Michael Untermeyer.

By Posted in - Candidates & Uncategorized on May 9th, 2014

Resume

Philly DA’s Office, 1984-1990

PA Senior Deputy Attorney General, 1990-2001

PA Office of Inspector General, 2003-2004

Philadelphia Mortgage Foreclosure Rescue Effort, Volunteer Judge, 2008-2010

William-Michael Associates, 2001 – Present

Background, Notable Events, and Controversies

Michael Untermeyer is a real estate developer with properties in prime locations all over the city, according to his 2008 and 2016 statements of financial interest.

He has considerable business dealings with a developer named William Isenberg from Chester Springs. Isenberg donated $5,000 to Untermeyer’s campaign. While conducting research, a question arose concerning whether or not Untermeyer he profited from the Philadelphia foreclosure crisis by purchasing real estate cheaply at sheriff sale.

It was not easy to find out, so a potential question for researchers, journalists, or citizens at a DA forum would be, “Did you or any entities in which you own at least 50% stake purchase any property in Philadelphia at a sheriff sale between 2007 and 2010?

When running for DA in 2009 Untermeyer promoted using electronic monitoring anklets to save money by using them to track offenders rather than incarcerating them.

In 2009, he supported using the death penalty under limited circumstances, including cases involving the death of a police officer.

In January 2017 he said he wanted to file homicide charges against heroin dealers who lace products with fentanyl, resulting in overdose deaths. Untermeyer promotes his work of prosecuting narcotics dealers during his tenure at the Philly Attorney General’s Office, which coincided with America’s “tough on crime” era:

“In the 1980s and 1990s, incarceration became de facto urban policy for impoverished communities of color in America’s cities. Legislation was passed to impose mandatory minimums, deny public housing to entire families if any member was even suspected of a drug crime, expand federal death penalty-eligible crimes, and impose draconian restrictions of parole. Ultimately, multiple generations of America’s most vulnerable populations, including drug users, African Americans, Latinos, and the very poor found themselves confined to long-term prison sentences and lifelong social and economic marginality … State and federal prisons imprisoned more people under Clinton’s watch than under any previous administration. During his two terms, the inmate population grew from roughly 1.3 million to 2 million, and the number of executions to 98 by 1999.” — The New Republic, “The Clintons’ War on Drugs: When Black Lives Didn’t Matter”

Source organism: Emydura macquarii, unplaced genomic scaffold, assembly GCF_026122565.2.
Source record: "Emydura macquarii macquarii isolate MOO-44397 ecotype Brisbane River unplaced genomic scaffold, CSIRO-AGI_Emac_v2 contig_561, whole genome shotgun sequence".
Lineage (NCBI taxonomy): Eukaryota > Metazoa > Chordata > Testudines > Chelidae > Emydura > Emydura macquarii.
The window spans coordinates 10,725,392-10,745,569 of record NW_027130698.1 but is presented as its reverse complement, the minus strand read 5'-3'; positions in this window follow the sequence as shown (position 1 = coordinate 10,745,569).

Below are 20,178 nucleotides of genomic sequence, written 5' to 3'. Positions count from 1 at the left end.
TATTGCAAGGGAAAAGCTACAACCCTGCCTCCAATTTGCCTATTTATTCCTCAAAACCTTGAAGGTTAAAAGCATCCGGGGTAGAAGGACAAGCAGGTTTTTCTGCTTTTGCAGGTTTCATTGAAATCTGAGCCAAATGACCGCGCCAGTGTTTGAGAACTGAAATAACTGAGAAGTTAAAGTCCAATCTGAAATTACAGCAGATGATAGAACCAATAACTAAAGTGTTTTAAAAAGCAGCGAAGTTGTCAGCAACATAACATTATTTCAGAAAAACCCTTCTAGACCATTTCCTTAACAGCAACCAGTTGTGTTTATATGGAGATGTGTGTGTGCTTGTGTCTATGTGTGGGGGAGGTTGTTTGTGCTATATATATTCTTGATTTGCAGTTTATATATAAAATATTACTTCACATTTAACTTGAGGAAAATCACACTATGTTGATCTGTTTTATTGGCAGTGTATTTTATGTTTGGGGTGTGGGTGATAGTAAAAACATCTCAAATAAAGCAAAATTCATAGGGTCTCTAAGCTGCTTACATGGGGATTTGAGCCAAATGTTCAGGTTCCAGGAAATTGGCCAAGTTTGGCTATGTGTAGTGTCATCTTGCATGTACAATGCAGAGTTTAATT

Endorsements and Donors

Philadelphia’s Real Estate Developers

Untermeyer’s donor list includes numerous real estate developers and contractors from Philadelphia and beyond. He received $6,000 from Park American President and Founder Jay Weitzman, who was one of the biggest individual donors to Donald Trump’s inaugural committee from the Philadelphia region, with a contribution of $25,000. Weitzman’s wife Carole kicked in another $6,000 to Untermeyer, making the two some of Untermeyer’s top donors. The Weitzmans own a house near Mar-a-Lago. As a member of that club, Jay Weitzman recently got quite a show at a now-infamous dinner there when he witnessed Trump and Japanese Prime Minister Shinzo Abe organize their response to North Korea’s missile firing.  

He received $5,000 from Daniel Berger, an attorney whose law firm has been one of the highest-grossing in the nation, and which represented plaintiffs suing Exxon-Mobil over the Valdez oil spill, Holocaust survivors suing Swiss Banks, and investors suing large corporations.

Bizarrely, law firm, Obermayer Rebmann Maxwell & Hippel LLP, where opponent Richard Negrin currently works, donated $3,500 to Untermeyer’s campaign.